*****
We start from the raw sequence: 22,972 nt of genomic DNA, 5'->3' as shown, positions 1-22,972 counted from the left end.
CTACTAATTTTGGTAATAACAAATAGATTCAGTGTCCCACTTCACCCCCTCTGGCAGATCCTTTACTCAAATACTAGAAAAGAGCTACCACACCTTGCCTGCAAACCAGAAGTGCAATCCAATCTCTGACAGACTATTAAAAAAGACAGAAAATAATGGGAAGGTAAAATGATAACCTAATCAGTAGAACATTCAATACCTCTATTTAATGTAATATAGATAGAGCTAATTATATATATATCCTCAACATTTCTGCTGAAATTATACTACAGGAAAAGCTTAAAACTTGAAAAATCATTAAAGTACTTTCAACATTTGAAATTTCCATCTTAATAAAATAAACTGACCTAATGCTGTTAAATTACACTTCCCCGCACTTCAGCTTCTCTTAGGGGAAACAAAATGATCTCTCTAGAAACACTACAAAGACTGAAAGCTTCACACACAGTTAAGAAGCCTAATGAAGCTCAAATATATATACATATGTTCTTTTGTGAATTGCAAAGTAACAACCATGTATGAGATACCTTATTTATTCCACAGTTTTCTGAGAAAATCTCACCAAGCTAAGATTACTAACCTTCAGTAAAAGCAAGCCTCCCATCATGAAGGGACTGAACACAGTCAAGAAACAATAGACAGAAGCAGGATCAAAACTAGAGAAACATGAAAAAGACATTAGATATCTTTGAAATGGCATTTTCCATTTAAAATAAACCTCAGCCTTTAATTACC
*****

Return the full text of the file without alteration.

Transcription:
We start from the raw sequence: 22,972 nt of genomic DNA, 5'->3' as shown, positions 1-22,972 counted from the left end.
CTACTAATTTTGGTAATAACAAATAGATTCAGTGTCCCACTTCACCCCCTCTGGCAGATCCTTTACTCAAATACTAGAAAAGAGCTACCACACCTTGCCTGCAAACCAGAAGTGCAATCCAATCTCTGACAGACTATTAAAAAAGACAGAAAATAATGGGAAGGTAAAATGATAACCTAATCAGTAGAACATTCAATACCTCTATTTAATGTAATATAGATAGAGCTAATTATATATATATCCTCAACATTTCTGCTGAAATTATACTACAGGAAAAGCTTAAAACTTGAAAAATCATTAAAGTACTTTCAACATTTGAAATTTCCATCTTAATAAAATAAACTGACCTAATGCTGTTAAATTACACTTCCCCGCACTTCAGCTTCTCTTAGGGGAAACAAAATGATCTCTCTAGAAACACTACAAAGACTGAAAGCTTCACACACAGTTAAGAAGCCTAATGAAGCTCAAATATATATACATATGTTCTTTTGTGAATTGCAAAGTAACAACCATGTATGAGATACCTTATTTATTCCACAGTTTTCTGAGAAAATCTCACCAAGCTAAGATTACTAACCTTCAGTAAAAGCAAGCCTCCCATCATGAAGGGACTGAACACAGTCAAGAAACAATAGACAGAAGCAGGATCAAAACTAGAGAAACATGAAAAAGACATTAGATATCTTTGAAATGGCATTTTCCATTTAAAATAAACCTCAGCCTTTAATTACC